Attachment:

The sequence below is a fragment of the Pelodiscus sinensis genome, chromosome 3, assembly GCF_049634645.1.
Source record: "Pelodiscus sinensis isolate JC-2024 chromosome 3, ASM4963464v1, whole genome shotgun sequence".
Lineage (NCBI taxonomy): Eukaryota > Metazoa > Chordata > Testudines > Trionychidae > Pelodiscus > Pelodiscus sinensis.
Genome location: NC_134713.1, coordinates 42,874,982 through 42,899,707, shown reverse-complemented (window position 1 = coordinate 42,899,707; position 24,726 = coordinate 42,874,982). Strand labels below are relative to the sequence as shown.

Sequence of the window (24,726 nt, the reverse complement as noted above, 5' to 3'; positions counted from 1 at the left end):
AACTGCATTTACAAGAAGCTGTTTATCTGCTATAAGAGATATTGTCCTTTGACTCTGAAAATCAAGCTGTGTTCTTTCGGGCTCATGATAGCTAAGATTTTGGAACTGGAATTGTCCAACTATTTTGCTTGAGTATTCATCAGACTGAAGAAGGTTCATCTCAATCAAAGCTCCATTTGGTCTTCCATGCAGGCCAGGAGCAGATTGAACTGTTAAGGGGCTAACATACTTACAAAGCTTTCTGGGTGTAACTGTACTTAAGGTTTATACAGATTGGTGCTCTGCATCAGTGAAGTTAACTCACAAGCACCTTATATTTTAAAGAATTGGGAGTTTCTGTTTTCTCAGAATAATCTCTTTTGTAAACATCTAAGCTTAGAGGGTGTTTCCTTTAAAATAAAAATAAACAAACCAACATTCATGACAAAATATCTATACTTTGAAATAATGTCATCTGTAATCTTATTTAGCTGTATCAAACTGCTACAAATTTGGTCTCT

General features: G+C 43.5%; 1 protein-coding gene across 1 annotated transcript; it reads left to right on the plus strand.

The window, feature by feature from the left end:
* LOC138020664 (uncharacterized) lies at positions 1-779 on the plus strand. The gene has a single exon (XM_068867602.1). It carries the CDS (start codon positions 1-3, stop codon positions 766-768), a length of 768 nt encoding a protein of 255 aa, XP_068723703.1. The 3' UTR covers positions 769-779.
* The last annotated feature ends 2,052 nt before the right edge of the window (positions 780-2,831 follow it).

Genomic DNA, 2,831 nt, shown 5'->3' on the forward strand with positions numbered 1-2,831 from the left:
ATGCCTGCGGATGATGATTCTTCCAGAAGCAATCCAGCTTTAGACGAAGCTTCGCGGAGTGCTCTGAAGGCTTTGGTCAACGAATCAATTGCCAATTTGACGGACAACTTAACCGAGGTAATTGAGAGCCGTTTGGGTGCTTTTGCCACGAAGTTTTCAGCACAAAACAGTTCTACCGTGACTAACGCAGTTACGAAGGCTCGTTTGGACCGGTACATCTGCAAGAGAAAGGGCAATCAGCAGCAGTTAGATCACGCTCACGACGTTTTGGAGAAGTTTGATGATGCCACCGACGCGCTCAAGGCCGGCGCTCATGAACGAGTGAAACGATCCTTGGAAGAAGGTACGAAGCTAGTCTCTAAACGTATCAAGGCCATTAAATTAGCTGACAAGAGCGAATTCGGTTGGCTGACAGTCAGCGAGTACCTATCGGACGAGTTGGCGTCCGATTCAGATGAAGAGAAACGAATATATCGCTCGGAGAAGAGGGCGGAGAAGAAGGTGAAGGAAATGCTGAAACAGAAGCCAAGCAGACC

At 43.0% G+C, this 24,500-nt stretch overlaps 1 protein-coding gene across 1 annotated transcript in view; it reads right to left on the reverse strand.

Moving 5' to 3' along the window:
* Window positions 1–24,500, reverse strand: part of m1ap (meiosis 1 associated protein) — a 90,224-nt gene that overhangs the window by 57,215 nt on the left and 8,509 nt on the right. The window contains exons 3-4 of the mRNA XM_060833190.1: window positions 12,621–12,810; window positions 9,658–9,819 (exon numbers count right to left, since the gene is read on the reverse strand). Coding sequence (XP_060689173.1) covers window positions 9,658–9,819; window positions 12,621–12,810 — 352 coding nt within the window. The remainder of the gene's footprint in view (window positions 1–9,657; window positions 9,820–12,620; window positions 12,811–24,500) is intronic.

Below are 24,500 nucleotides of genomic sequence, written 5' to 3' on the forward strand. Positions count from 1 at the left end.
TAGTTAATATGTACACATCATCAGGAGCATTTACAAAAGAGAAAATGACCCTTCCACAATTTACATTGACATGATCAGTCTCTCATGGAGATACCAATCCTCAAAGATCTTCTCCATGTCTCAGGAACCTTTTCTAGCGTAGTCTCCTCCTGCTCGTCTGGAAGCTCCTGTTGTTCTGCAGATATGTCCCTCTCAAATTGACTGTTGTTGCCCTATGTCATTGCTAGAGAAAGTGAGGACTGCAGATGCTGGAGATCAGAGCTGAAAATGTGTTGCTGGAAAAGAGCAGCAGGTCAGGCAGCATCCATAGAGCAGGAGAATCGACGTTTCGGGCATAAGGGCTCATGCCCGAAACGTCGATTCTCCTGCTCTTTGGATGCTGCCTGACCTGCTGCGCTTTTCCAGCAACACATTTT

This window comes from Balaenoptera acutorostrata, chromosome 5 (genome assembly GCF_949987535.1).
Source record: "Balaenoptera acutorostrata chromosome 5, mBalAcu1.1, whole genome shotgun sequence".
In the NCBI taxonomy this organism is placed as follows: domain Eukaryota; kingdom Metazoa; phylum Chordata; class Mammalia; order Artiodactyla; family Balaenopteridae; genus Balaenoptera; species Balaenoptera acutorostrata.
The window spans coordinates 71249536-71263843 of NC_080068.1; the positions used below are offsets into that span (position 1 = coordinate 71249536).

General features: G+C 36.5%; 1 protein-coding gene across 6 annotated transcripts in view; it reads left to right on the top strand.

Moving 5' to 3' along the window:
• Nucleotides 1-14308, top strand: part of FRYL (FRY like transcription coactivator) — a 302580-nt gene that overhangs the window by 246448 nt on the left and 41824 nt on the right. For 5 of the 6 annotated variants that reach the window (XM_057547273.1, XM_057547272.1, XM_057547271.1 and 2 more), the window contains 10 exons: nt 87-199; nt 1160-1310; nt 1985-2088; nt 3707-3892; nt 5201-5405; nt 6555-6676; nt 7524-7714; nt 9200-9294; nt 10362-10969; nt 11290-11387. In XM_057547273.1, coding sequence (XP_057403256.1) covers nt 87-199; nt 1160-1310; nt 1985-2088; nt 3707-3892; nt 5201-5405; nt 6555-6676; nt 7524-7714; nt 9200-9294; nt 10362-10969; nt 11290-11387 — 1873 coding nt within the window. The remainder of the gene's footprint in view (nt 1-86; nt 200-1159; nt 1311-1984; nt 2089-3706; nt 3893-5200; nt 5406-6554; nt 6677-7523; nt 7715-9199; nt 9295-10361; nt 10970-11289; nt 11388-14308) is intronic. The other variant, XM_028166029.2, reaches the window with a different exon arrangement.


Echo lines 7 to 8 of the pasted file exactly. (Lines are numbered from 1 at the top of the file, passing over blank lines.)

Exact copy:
General features: G+C 43.5%; 1 protein-coding gene across 1 annotated transcript; it reads left to right on the plus strand.

The window, feature by feature from the left end: